Poll: 1 in 4 Say God Influences Sporting Events

Your News Companion by Ben Mathis-Lilley
Jan. 31 2013 2:16 PM

A Quarter of Americans Say God Will Help Decide the Super Bowl

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Tim Tebow #15 of the New York Jets prays with members of the New England Patriots following the Jets 29-26 loss in overtime on October 21, 2012 at Gillette Stadium in Foxboro, Massachusetts.

Photo by Jared Wickerham/Getty Images.

For a quarter of Americans, watching the Super Bowl is a chance to see God at work. No, really.

According to a survey released earlier this week from the Public Religion Research Institute, 27 percent of Americans think that God plays some role in the outcome of sporting events. Minority Christians and White Evangelical protestants believe this a bit more strongly (nearly 4 in 10 do), while Catholics (29 percent), white Mainline protestants (19 percent), and the unaffiliated (12 percent) are more skeptical of that notion. Southerners are also more likely to believe that God plays favorites with sports teams.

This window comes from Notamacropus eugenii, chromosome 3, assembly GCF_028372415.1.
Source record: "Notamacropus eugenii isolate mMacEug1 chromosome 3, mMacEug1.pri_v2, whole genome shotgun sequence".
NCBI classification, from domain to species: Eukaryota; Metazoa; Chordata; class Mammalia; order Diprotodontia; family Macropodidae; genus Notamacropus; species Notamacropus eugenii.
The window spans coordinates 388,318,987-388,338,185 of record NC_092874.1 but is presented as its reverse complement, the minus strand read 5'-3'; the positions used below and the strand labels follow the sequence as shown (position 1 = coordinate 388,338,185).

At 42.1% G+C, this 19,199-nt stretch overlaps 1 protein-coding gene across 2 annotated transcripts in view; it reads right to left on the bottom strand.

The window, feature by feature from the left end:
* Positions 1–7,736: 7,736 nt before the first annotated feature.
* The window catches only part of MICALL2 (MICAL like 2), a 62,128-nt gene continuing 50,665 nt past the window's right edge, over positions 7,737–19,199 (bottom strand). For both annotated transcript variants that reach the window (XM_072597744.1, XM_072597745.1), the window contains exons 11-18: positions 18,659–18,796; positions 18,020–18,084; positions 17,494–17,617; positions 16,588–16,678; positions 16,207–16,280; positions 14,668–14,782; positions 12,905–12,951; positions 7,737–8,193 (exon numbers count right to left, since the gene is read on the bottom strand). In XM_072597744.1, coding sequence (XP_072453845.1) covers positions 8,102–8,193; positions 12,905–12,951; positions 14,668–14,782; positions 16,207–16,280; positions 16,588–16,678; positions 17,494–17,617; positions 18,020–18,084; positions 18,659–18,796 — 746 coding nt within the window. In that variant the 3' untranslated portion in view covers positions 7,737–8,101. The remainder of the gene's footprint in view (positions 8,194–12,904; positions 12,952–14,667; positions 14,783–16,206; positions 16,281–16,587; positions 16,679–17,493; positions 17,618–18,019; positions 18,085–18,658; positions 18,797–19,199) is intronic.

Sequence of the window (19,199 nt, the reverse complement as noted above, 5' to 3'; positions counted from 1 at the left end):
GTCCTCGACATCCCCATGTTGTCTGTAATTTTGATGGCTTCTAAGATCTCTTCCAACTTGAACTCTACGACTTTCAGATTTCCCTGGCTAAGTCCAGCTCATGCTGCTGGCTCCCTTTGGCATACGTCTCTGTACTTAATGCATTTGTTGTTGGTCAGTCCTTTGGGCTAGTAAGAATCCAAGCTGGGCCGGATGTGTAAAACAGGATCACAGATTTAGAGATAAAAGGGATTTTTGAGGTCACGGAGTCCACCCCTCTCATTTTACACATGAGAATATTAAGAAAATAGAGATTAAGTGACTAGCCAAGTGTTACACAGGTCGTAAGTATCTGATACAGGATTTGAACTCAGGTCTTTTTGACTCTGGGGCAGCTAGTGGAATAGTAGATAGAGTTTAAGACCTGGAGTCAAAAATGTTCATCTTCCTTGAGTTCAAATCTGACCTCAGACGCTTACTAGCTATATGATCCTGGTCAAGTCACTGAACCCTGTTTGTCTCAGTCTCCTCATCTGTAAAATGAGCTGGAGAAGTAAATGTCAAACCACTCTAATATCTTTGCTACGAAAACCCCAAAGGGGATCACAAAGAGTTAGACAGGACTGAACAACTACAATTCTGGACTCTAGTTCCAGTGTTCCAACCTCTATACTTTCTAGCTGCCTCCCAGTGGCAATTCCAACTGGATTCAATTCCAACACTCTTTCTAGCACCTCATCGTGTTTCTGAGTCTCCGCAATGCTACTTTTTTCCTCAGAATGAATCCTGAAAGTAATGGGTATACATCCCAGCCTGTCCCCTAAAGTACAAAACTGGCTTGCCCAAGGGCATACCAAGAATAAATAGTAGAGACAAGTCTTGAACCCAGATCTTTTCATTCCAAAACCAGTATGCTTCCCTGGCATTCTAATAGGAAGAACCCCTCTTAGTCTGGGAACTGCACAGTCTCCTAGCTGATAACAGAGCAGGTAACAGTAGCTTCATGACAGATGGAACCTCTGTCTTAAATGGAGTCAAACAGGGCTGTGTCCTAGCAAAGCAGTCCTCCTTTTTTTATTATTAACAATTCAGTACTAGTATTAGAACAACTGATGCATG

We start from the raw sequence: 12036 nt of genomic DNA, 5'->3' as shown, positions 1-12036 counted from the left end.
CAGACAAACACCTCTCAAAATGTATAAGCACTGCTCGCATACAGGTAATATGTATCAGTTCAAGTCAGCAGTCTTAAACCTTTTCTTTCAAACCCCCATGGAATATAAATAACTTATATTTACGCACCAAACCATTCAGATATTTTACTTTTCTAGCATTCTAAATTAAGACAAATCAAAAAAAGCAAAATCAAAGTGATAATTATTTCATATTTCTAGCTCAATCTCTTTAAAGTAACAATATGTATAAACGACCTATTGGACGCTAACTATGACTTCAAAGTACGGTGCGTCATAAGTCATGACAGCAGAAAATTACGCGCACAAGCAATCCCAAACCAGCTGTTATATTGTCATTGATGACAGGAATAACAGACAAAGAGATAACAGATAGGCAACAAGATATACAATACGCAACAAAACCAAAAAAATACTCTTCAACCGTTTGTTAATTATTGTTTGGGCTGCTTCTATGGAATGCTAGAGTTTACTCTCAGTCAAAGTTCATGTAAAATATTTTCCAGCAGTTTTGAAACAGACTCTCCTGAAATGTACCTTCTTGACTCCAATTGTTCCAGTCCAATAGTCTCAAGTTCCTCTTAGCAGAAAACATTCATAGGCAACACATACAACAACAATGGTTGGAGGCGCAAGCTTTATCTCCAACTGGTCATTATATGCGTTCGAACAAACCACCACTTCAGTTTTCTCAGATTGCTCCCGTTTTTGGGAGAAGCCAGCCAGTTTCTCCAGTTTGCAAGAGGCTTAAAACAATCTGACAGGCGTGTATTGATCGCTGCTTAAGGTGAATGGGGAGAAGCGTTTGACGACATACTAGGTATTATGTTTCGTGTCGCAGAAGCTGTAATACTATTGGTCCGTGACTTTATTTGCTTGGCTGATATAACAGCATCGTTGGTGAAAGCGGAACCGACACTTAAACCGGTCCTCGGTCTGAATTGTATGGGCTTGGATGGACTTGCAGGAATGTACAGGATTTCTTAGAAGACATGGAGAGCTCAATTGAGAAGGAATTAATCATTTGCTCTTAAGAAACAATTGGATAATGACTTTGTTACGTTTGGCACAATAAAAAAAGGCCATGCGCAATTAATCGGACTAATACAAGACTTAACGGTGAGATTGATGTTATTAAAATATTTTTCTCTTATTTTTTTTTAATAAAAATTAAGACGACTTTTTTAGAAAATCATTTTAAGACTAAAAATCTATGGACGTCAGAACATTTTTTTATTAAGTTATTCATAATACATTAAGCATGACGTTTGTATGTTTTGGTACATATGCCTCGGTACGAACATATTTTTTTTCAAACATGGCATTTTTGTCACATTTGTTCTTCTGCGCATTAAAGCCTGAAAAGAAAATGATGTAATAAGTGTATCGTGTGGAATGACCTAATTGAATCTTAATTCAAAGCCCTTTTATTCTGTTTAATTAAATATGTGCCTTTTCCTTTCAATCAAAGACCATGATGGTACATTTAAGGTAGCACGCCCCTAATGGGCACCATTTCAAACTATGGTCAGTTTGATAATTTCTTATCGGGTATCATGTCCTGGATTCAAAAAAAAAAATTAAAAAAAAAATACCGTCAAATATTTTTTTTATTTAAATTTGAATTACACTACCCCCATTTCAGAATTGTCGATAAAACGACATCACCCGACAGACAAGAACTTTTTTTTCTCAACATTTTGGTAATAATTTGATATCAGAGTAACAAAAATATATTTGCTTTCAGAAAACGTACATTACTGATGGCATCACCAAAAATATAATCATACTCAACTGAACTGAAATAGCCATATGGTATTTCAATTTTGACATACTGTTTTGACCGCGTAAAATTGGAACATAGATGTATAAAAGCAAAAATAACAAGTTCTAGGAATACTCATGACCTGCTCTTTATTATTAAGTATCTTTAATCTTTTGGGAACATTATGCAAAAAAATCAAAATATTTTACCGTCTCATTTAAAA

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Americans are a bit more eager to believe that individual players, however, benefit from having faith. A majority, 53 percent, think that faithful athletes are rewarded with good health and success on the field. And again, there's a split between more conservative religious demographics, which are much more likely to believe that God would boost individual players, and mainline and unaffiliated respondents. Unsurprisingly, half of respondents said they are fine with public displays of religious faith on the field from players. The vast majority of the rest (45 percent) say such displays don't really matter. 

But don't get fan fervor confused for religious experience: While Americans are just as likely to watch sports once a week as they are to go to church, just 1 percent of those surveyed said that being a sports fan of their favorite team is the most important thing in their life (14 percent said this was very important). Nearly 6 in 10, however, said that religion was either the most important thing in their life, or very important.

Abby Ohlheiser is a Slate contributor.

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